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Things Aren't Always As They Seem...

A lesson learned from a 15-year-old girl

sunny 80 °F

As a teacher it's in my genetic makeup to question myself, my teaching abilities...and to be overly critical. I often wonder how I can be better, do things more effectively, convey more passion for a subject, or impact more students in a given day or lesson.

Over the last few days of teaching, I have paid close attention to Fatima, a 15 year-old-girl who acts uninterested, speaks in Arabic to her friends, and rolls her eyes. Upon looking at her, I kept thinking...she thinks I'm so lame. I must be boring her so much. Or...I bet she just made a joke about me in Arabic to her friend. Maybe I have pen on my face....maybe that is what she is saying...oh, God, am I really standing up here teaching with green pen all over my face??? I know, I know....a bit egocentric, right? I agree, but it's where my mind goes at times.

Well, it turns out, I shouldn't be so quick to judge - not my abilities....and certaintly not another person. I'm realizing that most of these judgments just aren't true. And upon judging someone else, I'm not seeing them for who they truly are. These snap judgments can negatively effect these students and also cause me to worry about things that aren't even there.

Today I was teaching a lesson that involved a lot of speaking on the part of the students. They were walking around and asking each other questions and then recording the answers. Fatima wasn't talking with people and kind of stayed on the sidelines. l happened to be talking with another student when all of sudden I am hit on the chest! It's Fatima. She has a small cylophane heart-shaped balloon with the words "I Love You". She took the balloon and again she tapped it against my heart and held it out for me to read. She said, "Thank you, teacher" and then hugged me tight and kissed me on the right cheek, then my left, and finally my right cheek again.

She showed me her paper and I saw that she didn't have any answers filled in. She said, "I'm sorry." I helped her to write one answer down, and then I said, "Little bit each day" and I gave her a hug and a big accepting smile.

Today...instead of walking out quickly, she light heartedly lingered around with a smile on her face.

I guess all she needed was a teacher to see her for who she is: a young girl with a huge heart...who happens to be a bit self-conscious in her abilities...and nothing more. I think about how I have reacted over the last few weeks during our French or Arabic language lessons and I realize that she and I are no different. We are just two people doing the best we can to learn and grow...and to hopefully not be judged by those around us.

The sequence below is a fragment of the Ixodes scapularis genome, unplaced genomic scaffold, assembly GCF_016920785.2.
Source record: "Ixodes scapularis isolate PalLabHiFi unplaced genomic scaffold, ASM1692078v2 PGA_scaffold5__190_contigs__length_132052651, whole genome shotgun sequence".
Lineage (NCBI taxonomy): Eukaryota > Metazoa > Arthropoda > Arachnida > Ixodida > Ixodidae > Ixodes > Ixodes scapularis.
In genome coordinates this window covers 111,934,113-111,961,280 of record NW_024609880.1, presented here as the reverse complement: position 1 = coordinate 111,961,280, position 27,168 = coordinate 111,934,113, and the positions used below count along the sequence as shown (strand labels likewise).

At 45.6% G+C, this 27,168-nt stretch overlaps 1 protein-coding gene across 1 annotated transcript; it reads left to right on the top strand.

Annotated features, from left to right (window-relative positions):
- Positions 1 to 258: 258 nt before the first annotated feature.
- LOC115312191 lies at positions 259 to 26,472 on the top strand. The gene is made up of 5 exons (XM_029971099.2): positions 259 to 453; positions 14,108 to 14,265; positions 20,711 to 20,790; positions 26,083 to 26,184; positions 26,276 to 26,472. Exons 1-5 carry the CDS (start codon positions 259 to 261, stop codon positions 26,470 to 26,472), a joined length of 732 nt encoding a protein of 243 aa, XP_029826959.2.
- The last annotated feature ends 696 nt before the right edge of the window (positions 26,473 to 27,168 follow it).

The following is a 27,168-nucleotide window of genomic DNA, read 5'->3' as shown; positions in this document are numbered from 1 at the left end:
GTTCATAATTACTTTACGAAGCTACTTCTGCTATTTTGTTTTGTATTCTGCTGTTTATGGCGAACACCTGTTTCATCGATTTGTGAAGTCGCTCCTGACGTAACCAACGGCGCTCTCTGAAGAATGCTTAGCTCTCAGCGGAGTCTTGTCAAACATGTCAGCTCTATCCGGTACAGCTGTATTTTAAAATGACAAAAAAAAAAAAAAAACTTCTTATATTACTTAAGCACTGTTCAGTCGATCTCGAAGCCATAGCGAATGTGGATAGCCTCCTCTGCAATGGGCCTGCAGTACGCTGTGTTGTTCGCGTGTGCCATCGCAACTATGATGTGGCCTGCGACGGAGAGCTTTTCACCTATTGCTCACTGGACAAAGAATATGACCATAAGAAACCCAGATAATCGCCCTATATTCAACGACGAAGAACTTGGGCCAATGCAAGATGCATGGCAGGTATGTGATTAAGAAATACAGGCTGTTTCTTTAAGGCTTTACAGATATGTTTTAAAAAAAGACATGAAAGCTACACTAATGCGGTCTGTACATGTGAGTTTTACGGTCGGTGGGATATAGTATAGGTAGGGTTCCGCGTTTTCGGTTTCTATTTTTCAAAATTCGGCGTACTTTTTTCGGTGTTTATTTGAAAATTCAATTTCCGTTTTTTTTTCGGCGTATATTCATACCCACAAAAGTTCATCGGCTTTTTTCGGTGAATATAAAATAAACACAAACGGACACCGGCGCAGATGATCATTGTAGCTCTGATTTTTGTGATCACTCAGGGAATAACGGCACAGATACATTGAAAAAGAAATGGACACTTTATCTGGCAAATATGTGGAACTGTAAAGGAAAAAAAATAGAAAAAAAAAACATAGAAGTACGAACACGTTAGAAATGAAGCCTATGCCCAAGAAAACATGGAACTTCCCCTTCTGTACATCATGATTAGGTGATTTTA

Posted by chasethis 23:34 Archived in Morocco Tagged volunteer

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Comments

Hey Tip- That was huge, beautiful and moving. Keep your heart and mind open. Much love Dad

by Doug Chase

Wow - you are one amazing, beautiful person. How lucky everyone is that has the opportunity and joy to be with you.

by Cindy Chase

Great job baby! That was you best entry by far. This is why you are over there, to make an impact on kids and continue to develop into an amazing teacher. You are going to be the one who gets nominated for teacher of year down the road, I know it. Love you

by King Gavin

Whenever I see a heart shaped balloon, I will always think of that sweet "teacher moment" :)

by shari eastman

"As a teacher it's in my genetic makeup to question myself, my teaching abilities...and to be overly critical."

Wow, isn't that the truth! As a teacher it is sometimes difficult to accept and remind ourselves that we have an innate gift. It is in the confident acceptance of this and the quiet moments, void of self-criticism (but always filled with questions), that we find the answers that guide us to teach others.
You have such a fabulous gift, Lauren. Your heart is big. Know that you are continually touching lives in ways that you can't even imagine simply because it's your purpose. I miss you!

by Tina

What a great story!! It's a great reminder to be mindful of everyone, because they've all got a background we've yet to learn.

Big hugs!! :)

by Jeannetters

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